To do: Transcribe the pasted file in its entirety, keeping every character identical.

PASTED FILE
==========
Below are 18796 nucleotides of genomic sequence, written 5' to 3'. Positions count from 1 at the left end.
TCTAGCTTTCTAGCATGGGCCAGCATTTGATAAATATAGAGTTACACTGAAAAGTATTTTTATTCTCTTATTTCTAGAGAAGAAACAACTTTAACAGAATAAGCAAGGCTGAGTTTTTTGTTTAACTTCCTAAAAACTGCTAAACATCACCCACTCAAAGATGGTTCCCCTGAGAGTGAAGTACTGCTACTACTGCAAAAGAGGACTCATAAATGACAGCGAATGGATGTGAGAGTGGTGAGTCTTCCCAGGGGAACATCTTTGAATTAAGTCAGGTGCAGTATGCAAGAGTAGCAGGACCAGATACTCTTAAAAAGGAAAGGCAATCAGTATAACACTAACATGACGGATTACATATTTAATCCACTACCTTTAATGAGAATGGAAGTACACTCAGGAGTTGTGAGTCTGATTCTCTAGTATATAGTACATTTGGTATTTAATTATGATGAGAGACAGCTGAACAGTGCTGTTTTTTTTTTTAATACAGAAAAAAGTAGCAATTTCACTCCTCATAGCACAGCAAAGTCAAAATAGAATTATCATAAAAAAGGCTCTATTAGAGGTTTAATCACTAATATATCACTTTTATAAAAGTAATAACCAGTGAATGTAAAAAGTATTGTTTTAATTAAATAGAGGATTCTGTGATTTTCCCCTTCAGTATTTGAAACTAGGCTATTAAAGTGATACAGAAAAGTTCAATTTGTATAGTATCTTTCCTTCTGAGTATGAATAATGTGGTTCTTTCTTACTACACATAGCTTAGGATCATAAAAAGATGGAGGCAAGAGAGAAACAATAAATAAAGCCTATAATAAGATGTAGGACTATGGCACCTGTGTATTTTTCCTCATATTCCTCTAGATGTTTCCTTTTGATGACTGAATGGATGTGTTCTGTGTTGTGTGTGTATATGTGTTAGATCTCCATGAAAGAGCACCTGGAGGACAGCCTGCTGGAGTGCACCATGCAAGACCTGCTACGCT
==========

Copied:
Below are 18796 nucleotides of genomic sequence, written 5' to 3'. Positions count from 1 at the left end.
TCTAGCTTTCTAGCATGGGCCAGCATTTGATAAATATAGAGTTACACTGAAAAGTATTTTTATTCTCTTATTTCTAGAGAAGAAACAACTTTAACAGAATAAGCAAGGCTGAGTTTTTTGTTTAACTTCCTAAAAACTGCTAAACATCACCCACTCAAAGATGGTTCCCCTGAGAGTGAAGTACTGCTACTACTGCAAAAGAGGACTCATAAATGACAGCGAATGGATGTGAGAGTGGTGAGTCTTCCCAGGGGAACATCTTTGAATTAAGTCAGGTGCAGTATGCAAGAGTAGCAGGACCAGATACTCTTAAAAAGGAAAGGCAATCAGTATAACACTAACATGACGGATTACATATTTAATCCACTACCTTTAATGAGAATGGAAGTACACTCAGGAGTTGTGAGTCTGATTCTCTAGTATATAGTACATTTGGTATTTAATTATGATGAGAGACAGCTGAACAGTGCTGTTTTTTTTTTTAATACAGAAAAAAGTAGCAATTTCACTCCTCATAGCACAGCAAAGTCAAAATAGAATTATCATAAAAAAGGCTCTATTAGAGGTTTAATCACTAATATATCACTTTTATAAAAGTAATAACCAGTGAATGTAAAAAGTATTGTTTTAATTAAATAGAGGATTCTGTGATTTTCCCCTTCAGTATTTGAAACTAGGCTATTAAAGTGATACAGAAAAGTTCAATTTGTATAGTATCTTTCCTTCTGAGTATGAATAATGTGGTTCTTTCTTACTACACATAGCTTAGGATCATAAAAAGATGGAGGCAAGAGAGAAACAATAAATAAAGCCTATAATAAGATGTAGGACTATGGCACCTGTGTATTTTTCCTCATATTCCTCTAGATGTTTCCTTTTGATGACTGAATGGATGTGTTCTGTGTTGTGTGTGTATATGTGTTAGATCTCCATGAAAGAGCACCTGGAGGACAGCCTGCTGGAGTGCACCATGCAAGACCTGCTACGCT